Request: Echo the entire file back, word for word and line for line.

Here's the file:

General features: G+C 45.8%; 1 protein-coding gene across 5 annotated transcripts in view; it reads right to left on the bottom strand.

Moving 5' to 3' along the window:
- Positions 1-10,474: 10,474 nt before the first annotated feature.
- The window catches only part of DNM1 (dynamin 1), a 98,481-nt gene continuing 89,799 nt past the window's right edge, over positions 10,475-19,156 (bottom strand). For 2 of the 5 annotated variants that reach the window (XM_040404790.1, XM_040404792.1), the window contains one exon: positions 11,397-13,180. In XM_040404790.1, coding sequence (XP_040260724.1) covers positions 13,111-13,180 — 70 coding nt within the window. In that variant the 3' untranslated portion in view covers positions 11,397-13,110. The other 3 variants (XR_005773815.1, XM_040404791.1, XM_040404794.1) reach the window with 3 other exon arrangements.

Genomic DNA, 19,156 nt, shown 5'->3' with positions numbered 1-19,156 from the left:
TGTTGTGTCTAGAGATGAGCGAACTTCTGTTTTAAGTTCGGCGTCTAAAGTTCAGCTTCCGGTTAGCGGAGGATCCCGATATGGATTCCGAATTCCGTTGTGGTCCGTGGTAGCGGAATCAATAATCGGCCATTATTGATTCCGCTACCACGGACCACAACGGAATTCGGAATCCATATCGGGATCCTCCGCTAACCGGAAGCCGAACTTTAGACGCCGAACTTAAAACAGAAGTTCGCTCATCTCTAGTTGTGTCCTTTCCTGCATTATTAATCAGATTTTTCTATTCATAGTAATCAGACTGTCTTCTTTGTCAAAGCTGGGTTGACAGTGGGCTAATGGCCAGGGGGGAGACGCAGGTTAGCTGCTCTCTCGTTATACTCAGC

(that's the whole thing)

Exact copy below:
General features: G+C 45.8%; 1 protein-coding gene across 5 annotated transcripts in view; it reads right to left on the bottom strand.

Moving 5' to 3' along the window:
- Positions 1-10,474: 10,474 nt before the first annotated feature.
- The window catches only part of DNM1 (dynamin 1), a 98,481-nt gene continuing 89,799 nt past the window's right edge, over positions 10,475-19,156 (bottom strand). For 2 of the 5 annotated variants that reach the window (XM_040404790.1, XM_040404792.1), the window contains one exon: positions 11,397-13,180. In XM_040404790.1, coding sequence (XP_040260724.1) covers positions 13,111-13,180 — 70 coding nt within the window. In that variant the 3' untranslated portion in view covers positions 11,397-13,110. The other 3 variants (XR_005773815.1, XM_040404791.1, XM_040404794.1) reach the window with 3 other exon arrangements.

Genomic DNA, 19,156 nt, shown 5'->3' with positions numbered 1-19,156 from the left:
TGTTGTGTCTAGAGATGAGCGAACTTCTGTTTTAAGTTCGGCGTCTAAAGTTCAGCTTCCGGTTAGCGGAGGATCCCGATATGGATTCCGAATTCCGTTGTGGTCCGTGGTAGCGGAATCAATAATCGGCCATTATTGATTCCGCTACCACGGACCACAACGGAATTCGGAATCCATATCGGGATCCTCCGCTAACCGGAAGCCGAACTTTAGACGCCGAACTTAAAACAGAAGTTCGCTCATCTCTAGTTGTGTCCTTTCCTGCATTATTAATCAGATTTTTCTATTCATAGTAATCAGACTGTCTTCTTTGTCAAAGCTGGGTTGACAGTGGGCTAATGGCCAGGGGGGAGACGCAGGTTAGCTGCTCTCTCGTTATACTCAGC